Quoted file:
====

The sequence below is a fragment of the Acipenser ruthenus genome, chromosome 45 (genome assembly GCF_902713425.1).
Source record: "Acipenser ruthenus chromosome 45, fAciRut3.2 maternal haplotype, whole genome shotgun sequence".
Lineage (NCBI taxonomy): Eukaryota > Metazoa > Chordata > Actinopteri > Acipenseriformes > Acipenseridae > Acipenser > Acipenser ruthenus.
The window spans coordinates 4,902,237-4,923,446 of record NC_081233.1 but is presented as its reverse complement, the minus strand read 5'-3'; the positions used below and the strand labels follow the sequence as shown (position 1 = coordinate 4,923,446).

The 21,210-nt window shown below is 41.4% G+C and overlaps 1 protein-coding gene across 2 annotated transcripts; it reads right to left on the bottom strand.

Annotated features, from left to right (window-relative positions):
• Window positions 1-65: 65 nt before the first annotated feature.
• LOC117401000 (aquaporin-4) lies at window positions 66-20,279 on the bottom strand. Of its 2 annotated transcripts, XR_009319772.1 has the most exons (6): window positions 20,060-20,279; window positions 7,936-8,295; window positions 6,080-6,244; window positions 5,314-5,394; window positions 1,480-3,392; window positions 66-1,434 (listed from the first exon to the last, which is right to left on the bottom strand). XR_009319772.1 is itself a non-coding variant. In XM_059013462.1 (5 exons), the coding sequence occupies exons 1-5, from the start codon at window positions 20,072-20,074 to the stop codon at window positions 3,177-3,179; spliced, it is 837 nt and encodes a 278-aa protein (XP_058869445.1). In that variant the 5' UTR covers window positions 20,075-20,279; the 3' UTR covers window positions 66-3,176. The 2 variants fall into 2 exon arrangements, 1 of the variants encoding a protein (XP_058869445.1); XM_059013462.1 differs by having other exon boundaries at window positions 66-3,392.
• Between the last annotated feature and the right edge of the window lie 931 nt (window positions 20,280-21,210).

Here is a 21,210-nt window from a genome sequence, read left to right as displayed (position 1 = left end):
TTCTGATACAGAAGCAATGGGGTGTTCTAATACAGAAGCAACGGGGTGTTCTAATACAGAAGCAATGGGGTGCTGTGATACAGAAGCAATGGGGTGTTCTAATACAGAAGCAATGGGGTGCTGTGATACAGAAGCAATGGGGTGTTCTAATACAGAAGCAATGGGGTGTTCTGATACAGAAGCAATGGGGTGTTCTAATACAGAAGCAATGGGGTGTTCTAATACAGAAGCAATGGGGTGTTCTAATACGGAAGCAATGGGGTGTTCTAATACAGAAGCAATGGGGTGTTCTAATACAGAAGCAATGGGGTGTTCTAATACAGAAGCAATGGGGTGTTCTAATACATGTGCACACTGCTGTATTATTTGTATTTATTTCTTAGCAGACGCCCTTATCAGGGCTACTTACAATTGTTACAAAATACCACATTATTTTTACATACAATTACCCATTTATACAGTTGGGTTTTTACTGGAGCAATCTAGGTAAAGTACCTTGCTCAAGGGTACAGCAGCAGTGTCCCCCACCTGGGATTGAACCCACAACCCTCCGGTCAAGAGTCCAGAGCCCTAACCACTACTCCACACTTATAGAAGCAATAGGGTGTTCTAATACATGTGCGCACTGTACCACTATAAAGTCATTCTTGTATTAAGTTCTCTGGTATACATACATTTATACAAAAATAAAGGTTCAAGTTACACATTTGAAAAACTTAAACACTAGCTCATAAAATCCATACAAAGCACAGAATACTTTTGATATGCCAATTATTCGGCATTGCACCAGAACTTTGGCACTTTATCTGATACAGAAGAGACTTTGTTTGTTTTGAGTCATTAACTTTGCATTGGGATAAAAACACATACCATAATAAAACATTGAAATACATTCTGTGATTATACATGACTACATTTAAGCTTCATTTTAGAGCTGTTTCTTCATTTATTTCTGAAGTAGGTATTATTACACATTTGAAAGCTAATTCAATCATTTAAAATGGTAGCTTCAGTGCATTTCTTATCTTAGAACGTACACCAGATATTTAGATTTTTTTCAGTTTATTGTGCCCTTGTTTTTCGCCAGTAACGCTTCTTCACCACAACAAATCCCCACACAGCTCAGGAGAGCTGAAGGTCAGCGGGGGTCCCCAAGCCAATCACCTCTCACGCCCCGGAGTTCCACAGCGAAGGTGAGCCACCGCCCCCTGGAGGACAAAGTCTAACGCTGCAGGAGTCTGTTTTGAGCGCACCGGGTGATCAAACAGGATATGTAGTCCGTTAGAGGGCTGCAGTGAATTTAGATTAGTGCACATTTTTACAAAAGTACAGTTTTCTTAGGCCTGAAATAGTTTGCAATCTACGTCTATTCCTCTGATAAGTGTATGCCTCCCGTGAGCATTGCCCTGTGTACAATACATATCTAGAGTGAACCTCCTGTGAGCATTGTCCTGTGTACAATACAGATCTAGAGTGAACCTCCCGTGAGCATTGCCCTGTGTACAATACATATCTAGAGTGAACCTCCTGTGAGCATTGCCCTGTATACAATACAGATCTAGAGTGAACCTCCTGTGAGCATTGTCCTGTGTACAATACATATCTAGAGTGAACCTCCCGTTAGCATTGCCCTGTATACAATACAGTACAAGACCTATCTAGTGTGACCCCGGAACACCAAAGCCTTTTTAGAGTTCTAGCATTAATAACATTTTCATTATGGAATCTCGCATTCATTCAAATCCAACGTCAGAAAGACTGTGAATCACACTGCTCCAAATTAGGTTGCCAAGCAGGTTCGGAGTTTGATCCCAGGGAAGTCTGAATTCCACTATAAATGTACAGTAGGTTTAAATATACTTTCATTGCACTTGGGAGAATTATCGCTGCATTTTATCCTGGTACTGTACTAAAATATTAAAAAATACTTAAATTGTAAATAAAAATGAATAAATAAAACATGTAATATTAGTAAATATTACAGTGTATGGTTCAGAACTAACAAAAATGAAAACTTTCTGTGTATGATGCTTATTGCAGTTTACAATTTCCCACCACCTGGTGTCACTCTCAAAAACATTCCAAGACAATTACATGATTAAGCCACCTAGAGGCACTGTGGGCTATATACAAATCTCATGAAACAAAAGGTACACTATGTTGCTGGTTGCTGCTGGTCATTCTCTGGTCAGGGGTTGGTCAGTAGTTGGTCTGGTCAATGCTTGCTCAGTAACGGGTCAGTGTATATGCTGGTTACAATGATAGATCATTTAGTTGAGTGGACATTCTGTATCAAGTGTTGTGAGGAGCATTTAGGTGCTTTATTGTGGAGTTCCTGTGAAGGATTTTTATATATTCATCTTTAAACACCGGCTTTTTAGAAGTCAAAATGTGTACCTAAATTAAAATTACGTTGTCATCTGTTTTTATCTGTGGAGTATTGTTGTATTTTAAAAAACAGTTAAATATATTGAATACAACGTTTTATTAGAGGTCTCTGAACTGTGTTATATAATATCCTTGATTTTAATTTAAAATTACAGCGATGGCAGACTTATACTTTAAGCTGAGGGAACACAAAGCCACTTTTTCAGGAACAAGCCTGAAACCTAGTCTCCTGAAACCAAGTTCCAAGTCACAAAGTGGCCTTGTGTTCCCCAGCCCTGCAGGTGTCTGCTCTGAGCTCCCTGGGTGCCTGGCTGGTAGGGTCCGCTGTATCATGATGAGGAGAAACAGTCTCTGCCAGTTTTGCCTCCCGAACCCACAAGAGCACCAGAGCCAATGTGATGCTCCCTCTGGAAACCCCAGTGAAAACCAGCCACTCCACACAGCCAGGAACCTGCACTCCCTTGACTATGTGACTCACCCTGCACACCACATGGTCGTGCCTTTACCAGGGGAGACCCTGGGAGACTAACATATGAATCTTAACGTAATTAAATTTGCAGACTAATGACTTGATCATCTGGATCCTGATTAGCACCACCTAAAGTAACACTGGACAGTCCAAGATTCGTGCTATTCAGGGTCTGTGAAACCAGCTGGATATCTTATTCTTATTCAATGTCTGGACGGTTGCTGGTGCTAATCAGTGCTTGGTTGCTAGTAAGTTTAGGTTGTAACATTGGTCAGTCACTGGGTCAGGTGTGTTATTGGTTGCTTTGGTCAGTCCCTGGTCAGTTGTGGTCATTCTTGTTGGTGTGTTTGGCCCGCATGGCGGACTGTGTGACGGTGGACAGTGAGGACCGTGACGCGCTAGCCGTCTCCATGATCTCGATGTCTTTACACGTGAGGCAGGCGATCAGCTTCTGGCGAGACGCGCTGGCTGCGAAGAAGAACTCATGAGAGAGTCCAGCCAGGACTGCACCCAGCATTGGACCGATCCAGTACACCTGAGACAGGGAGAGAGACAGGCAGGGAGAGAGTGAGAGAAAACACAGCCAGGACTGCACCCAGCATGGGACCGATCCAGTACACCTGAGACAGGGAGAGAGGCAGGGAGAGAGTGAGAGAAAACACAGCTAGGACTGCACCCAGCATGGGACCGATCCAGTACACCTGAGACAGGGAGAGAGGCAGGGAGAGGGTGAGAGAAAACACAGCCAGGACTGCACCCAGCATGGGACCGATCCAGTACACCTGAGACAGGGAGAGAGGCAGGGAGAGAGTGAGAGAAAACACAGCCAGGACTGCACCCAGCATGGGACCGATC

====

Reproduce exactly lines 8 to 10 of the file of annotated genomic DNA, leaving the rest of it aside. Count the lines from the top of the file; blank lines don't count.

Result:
• LOC117401000 (aquaporin-4) lies at window positions 66-20,279 on the bottom strand. Of its 2 annotated transcripts, XR_009319772.1 has the most exons (6): window positions 20,060-20,279; window positions 7,936-8,295; window positions 6,080-6,244; window positions 5,314-5,394; window positions 1,480-3,392; window positions 66-1,434 (listed from the first exon to the last, which is right to left on the bottom strand). XR_009319772.1 is itself a non-coding variant. In XM_059013462.1 (5 exons), the coding sequence occupies exons 1-5, from the start codon at window positions 20,072-20,074 to the stop codon at window positions 3,177-3,179; spliced, it is 837 nt and encodes a 278-aa protein (XP_058869445.1). In that variant the 5' UTR covers window positions 20,075-20,279; the 3' UTR covers window positions 66-3,176. The 2 variants fall into 2 exon arrangements, 1 of the variants encoding a protein (XP_058869445.1); XM_059013462.1 differs by having other exon boundaries at window positions 66-3,392.
• Between the last annotated feature and the right edge of the window lie 931 nt (window positions 20,280-21,210).

Here is a 21,210-nt window from a genome sequence, read left to right as displayed (position 1 = left end):